While the post obliquely mentions the possibility for misunderstandings, it portrays sexual assault perpetration in a highly criminal and medicalizing light, even discussing extreme measures like stings and medication for perpetrators.

What the post doesn’t tell you is that all these studies are on different populations with different methodologies. The women who are traumatized by rape at a rate of 90%+, or suicidal, are not selected through the methodology in which 36.3% of women are pseudoscientifically categorized as sexually assaulted. You can’t combine those figures and think that 36.3% of women are sexually assaulted and 90%+ of those same women are traumatized.

(The original post does not explicitly multiply those two figures, but it does a lot of multiplication and ties together figures of survivors and rapists across studies with disparate methodologies, without acknowledging that it’s not an apples-to-apples comparison. It fails to acknowledge that “rape” in one study and a rape in another study are different things due to different operationalization. This is misleading at best, and lying by omission at worst.)

Likewise, you can’t take the 6% of men that feminist researchers pseudoscientifically categorize as rapists, and compare them to criminal population and paraphiliacs. Those are completely different populations. In criminal populations, they have been subject to due process and found to have intent (mens rea, in legal terms). That is very different and a zillion times more reliable than the process that feminist researchers use to determine rape, and a much smaller population.

It must be the case that most of the audience here didn’t read the article, because I’m not seeing anyone else catching these problems. Were the original poster and the entire audience here sleeping during the lectures on validity) during Psych 101?

It is likely that most of the situations that generate these high victimization or perpetration numbers are false positives and misunderstandings, based on the model of feminist social psychologist Carol Tavris, who argues that men and women have different perceptions of consent due to self-justification, unreliable memory, and differences in sexual psychology (I highly recommend that talk because it is more useful for understanding sexual assault than all other feminist work on the subject put together, and it’s also important to underscore how not everyone who disagrees with the standard feminist model is some sort of red-pill PUA or rape-myth-believing rape apologist).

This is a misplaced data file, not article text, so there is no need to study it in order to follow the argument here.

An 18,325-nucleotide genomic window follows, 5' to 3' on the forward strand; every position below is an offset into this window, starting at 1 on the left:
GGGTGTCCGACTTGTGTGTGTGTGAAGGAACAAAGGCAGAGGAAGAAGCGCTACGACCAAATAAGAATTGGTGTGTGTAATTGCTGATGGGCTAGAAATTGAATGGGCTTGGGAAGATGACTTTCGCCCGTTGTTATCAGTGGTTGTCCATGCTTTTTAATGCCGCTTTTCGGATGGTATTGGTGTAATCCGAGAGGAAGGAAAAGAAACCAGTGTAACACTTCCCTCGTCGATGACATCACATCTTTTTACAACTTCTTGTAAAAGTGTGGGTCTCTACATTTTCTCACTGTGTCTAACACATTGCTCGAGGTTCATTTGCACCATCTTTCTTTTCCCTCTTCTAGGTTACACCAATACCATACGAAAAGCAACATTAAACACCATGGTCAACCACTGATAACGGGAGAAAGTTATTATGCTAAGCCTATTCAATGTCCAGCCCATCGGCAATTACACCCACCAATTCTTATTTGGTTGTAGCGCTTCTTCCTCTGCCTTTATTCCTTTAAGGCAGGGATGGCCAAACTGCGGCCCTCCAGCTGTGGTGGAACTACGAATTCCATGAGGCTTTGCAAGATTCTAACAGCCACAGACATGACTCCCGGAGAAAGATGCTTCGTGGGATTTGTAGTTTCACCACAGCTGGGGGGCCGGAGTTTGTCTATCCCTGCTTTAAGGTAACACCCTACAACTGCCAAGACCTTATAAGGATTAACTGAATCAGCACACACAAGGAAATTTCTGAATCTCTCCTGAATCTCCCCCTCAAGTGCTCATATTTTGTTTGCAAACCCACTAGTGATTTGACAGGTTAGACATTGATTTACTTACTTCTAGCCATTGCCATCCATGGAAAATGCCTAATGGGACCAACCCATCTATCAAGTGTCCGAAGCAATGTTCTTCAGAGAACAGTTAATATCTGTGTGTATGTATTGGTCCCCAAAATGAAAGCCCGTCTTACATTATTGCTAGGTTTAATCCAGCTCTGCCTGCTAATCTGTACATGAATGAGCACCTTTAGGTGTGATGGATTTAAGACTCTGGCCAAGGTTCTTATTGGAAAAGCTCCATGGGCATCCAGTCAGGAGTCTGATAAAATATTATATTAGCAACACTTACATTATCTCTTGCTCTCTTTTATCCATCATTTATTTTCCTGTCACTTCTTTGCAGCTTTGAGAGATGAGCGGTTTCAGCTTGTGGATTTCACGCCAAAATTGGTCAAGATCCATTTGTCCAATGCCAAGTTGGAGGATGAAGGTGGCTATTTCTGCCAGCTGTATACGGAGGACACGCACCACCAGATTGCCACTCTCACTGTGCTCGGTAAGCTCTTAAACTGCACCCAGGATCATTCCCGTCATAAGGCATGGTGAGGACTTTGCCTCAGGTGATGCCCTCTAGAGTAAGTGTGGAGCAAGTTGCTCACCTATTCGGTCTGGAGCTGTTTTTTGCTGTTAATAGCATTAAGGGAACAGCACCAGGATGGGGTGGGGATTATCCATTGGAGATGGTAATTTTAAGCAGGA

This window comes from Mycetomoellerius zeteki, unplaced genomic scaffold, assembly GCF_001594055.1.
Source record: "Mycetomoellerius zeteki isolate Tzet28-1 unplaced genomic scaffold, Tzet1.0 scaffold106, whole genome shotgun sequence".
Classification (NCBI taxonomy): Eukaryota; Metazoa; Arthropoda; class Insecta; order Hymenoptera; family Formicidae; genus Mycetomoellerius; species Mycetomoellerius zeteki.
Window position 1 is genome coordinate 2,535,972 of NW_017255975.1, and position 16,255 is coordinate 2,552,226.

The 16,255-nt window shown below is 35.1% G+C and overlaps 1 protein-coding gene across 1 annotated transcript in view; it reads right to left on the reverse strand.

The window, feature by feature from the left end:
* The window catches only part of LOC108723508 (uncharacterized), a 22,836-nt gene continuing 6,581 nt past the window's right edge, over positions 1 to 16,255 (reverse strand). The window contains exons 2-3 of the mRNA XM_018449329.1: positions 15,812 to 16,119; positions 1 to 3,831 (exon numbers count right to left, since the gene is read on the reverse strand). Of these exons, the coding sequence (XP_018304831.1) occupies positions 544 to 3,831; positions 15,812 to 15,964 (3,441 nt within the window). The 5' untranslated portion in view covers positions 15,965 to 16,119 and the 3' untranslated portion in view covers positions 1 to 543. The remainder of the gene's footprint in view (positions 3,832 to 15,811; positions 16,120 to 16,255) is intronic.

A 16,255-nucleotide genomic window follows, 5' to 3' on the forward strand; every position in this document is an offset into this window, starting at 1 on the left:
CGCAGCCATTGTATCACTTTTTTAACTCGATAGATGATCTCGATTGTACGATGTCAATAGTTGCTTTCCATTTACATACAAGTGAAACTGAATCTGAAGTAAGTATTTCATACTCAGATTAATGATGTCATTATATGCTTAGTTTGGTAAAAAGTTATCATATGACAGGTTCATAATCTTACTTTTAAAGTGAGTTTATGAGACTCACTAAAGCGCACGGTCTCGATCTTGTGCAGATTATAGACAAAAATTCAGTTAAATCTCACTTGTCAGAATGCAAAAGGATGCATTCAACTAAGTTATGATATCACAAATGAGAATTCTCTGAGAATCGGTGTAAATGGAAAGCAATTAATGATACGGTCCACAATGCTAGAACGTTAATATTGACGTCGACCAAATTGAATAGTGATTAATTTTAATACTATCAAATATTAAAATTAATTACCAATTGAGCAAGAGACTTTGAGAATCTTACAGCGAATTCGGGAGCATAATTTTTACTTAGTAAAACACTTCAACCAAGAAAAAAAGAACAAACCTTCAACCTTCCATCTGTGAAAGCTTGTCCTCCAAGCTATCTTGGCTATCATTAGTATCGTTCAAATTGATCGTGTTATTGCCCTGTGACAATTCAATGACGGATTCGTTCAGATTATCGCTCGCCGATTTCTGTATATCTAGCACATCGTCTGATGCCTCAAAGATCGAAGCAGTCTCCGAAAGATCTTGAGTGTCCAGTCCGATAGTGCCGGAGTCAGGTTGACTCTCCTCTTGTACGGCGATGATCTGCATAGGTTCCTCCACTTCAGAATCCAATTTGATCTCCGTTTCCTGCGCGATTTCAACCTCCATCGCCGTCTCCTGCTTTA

If Tavris is correct, then common events that feminists and their studies would categorize as sexual assault are actually much murkier and ambiguous: more like innocent misunderstanding, or non-innocent recklessness or negligence, not knowing or purposeful violations). And the more clearcut cases of rape, assault, and groping—which do happen—are rarer, and the sort of predators who commit them are also rarer. This view makes a lot of sense unless you think a large minority of men are basically horrible monsters, and the rest are entitled jerks, which is essentially what feminists seem to believe due to their bad experiences with men.

Do we really need to be planning stings for “sexual assault” that comes from he-said, she-said misunderstandings? Should we really be treating people who were over-optimistic, who misread some mixed signals, as tantamount to criminals deserving of medication? The article claims to not want to start witch hunts, but that is exactly what it is proposing.

And of course, the worst of the multiplicative excesses of the original article is accusing the community of containing 100-600 rapists, despite male EA being a totally different reference class from the male population in the study where 6% of men were pseudoscientifically categorized as rapists. This is not just scientism of the worst degree, it’s socially aggressive and creepy.

It is both inaccurate and dishonest to conflate non-central “sexual assaults” (many of which are actually misunderstandings and lack mens rea, per Tavris) with mutually drunk sex or with criminally-prosecutable behavior or Weinstein-style intentional paraphiliac predation. Lumping all these things together into the same category, and associating them with the stigma originally attached to stranger-in-bushes rape, is not helpful for anything except guilt-tripping. These kinds of errors are entirely overlooked and normalized in hyper-partisan feminist discourse.

Contra feminists, and contra the “anti-abuse” activism trend that is growing increasingly popular in EA, most human behavior is a lot more complicated than cartoonish villains and innocent victims. While granting that one-sided predation exists, it is likely that most situations of unwanted sexual contact are not entirely one-sided and lack mens rea. For instance, women do use sexuality to get ahead in business, which makes workplace advances less unreasonable than they would otherwise be.